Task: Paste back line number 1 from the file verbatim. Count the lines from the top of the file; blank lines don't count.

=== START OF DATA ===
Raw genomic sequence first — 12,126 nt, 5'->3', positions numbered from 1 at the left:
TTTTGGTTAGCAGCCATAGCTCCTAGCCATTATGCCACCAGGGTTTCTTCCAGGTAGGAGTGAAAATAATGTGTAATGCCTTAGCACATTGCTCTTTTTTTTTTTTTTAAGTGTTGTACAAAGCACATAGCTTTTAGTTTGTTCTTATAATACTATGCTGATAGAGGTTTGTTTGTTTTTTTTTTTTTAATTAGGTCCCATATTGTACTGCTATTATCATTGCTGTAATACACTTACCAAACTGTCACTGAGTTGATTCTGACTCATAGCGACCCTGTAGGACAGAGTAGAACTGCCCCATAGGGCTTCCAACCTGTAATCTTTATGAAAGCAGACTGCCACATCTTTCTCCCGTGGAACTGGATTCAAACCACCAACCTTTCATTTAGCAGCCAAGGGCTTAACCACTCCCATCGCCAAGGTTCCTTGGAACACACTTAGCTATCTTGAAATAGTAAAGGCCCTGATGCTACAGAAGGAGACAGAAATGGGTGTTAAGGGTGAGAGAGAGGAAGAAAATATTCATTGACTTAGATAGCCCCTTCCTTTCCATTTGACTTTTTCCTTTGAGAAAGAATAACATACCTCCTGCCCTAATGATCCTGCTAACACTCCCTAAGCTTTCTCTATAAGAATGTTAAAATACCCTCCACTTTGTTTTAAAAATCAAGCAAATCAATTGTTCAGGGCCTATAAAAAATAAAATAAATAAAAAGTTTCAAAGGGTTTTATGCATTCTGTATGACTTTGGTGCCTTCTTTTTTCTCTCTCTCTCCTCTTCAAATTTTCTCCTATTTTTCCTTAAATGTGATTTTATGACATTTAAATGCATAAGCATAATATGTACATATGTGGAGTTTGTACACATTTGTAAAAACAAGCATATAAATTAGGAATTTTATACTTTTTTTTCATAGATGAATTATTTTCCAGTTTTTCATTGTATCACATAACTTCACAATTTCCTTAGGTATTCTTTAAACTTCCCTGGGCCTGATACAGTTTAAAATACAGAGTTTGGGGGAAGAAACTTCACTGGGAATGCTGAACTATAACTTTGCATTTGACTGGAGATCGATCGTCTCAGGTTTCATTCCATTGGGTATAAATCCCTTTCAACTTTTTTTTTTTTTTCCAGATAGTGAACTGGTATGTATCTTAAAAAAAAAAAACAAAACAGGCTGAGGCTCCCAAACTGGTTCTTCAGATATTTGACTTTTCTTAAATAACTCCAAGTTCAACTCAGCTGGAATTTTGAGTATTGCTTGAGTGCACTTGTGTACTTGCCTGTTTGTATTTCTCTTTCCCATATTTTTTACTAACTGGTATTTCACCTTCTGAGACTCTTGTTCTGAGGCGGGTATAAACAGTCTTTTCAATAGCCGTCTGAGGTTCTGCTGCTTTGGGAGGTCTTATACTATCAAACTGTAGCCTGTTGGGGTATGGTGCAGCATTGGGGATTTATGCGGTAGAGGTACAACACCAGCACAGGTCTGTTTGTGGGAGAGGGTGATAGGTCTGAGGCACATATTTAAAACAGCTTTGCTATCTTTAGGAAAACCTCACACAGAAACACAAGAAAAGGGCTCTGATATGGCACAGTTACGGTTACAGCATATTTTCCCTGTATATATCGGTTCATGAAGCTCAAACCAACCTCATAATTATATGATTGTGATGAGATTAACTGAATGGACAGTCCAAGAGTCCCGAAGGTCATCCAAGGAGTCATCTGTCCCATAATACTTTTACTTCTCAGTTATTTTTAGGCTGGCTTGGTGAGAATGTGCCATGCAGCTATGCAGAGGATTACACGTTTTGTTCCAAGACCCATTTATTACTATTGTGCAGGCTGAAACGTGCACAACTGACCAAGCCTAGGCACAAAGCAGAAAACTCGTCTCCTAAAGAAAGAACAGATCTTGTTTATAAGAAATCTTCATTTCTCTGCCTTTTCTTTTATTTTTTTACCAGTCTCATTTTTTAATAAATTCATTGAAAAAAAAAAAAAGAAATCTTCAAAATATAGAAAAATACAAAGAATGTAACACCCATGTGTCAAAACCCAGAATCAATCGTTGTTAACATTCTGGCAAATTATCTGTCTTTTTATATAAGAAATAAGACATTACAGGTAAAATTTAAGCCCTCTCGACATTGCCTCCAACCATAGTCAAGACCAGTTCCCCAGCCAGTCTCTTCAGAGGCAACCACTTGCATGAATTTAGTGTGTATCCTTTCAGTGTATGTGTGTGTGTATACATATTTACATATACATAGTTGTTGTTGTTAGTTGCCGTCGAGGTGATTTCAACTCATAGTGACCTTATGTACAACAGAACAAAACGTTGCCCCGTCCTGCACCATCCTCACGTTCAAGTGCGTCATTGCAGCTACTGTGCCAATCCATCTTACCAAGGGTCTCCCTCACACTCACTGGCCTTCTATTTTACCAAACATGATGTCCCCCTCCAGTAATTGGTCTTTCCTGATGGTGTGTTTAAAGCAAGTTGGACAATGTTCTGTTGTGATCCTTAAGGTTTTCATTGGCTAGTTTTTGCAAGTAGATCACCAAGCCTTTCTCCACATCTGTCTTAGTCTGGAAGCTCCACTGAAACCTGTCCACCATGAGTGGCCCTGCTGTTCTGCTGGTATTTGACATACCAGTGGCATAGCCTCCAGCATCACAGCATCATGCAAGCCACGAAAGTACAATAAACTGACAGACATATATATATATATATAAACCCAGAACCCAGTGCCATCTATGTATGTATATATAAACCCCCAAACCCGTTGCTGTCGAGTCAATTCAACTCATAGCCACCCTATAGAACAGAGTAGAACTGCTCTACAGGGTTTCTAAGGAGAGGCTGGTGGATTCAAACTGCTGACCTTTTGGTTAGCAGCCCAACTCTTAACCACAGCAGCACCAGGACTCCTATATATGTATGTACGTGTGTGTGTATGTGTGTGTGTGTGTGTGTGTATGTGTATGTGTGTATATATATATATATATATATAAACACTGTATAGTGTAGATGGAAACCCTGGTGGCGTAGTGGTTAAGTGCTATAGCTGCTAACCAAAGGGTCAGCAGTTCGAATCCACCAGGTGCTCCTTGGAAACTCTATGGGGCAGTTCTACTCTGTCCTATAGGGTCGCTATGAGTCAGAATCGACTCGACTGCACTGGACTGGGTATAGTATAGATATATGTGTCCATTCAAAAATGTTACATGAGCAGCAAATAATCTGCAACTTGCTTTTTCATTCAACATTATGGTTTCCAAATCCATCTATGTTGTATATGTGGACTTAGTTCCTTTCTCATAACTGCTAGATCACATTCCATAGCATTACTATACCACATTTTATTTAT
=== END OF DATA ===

Raw genomic sequence first — 12,126 nt, 5'->3', positions numbered from 1 at the left: